Teens interested in more than muscles
When it comes to appreciating the full benefits of exercise, it seems teens are smarter than their parents.
In a recent study on adolescent perceptions of physical activity, James Gavin, a professor in the Department of Applied Human Sciences, found that teens are just as aware of the mental benefits of exercise — increased confidence, self-esteem, autonomy and so on — as they are of physical benefits.
“We’re talking about a generation that has grown up with parents who have yo-yoed around exercise, talked incessantly about what they should do and what they haven’t been doing. These adolescents are savvy about the lingo of exercise and see it as part of a lifestyle, whereas a generation ago there might have been less of a pervasive awareness,” says Gavin.
Prompted in part by current statistics that show most teens are not getting enough exercise, Gavin and his colleagues surveyed more than 1,000 students from public and private schools in Montreal.
The researchers gauged their perception of physical activity by interviewing the participants in small groups and asking them to discuss questions about what they thought people got out of exercise, and how they thought physical activity affected overall mood, actions and personality.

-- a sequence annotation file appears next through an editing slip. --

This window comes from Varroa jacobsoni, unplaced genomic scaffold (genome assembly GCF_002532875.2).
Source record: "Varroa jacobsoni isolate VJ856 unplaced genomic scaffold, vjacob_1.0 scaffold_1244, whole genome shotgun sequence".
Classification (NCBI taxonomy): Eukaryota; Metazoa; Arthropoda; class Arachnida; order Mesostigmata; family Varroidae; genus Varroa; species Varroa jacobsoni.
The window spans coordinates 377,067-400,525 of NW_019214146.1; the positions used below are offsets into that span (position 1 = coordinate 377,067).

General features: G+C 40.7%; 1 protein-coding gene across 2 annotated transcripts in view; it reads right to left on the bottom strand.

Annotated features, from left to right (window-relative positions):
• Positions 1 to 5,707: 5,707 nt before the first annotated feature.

Although the students did comment on physical benefits of exercise like flexibility and endurance, they also perceived elements like leadership and team-skills development, positive emotional impact and character development to be just as beneficial. The study found these responses to be equally common among boys and girls.
Gavin, who is also director of the Centre for Human Relations and Community Studies, says he was surprised to find that the teens were so aware of the personal-growth benefits associated with physical activity. He thinks this sophisticated understanding should be a wake-up call to those who market exercise.
“It’s a hugely important finding because the marketing of exercise to both adolescents and adults has been largely around how it makes you look better, or helps you lose weight,” he says.
When they asked what suggestions the participants had for their physical education instructors, Gavin and his team were given a particularly interesting answer.
“The predominant response was ‘we need more variety, choice and flexibility,’ ” Gavin reports, adding that many of the participants said they were on the lookout for new ways to interest themselves in physical activity.
“If physical education in the school system looks like running around a gym and doing calisthenics, or playing certain games they’ve been playing since grade school, then it may not have the appeal or impact teens are looking for.”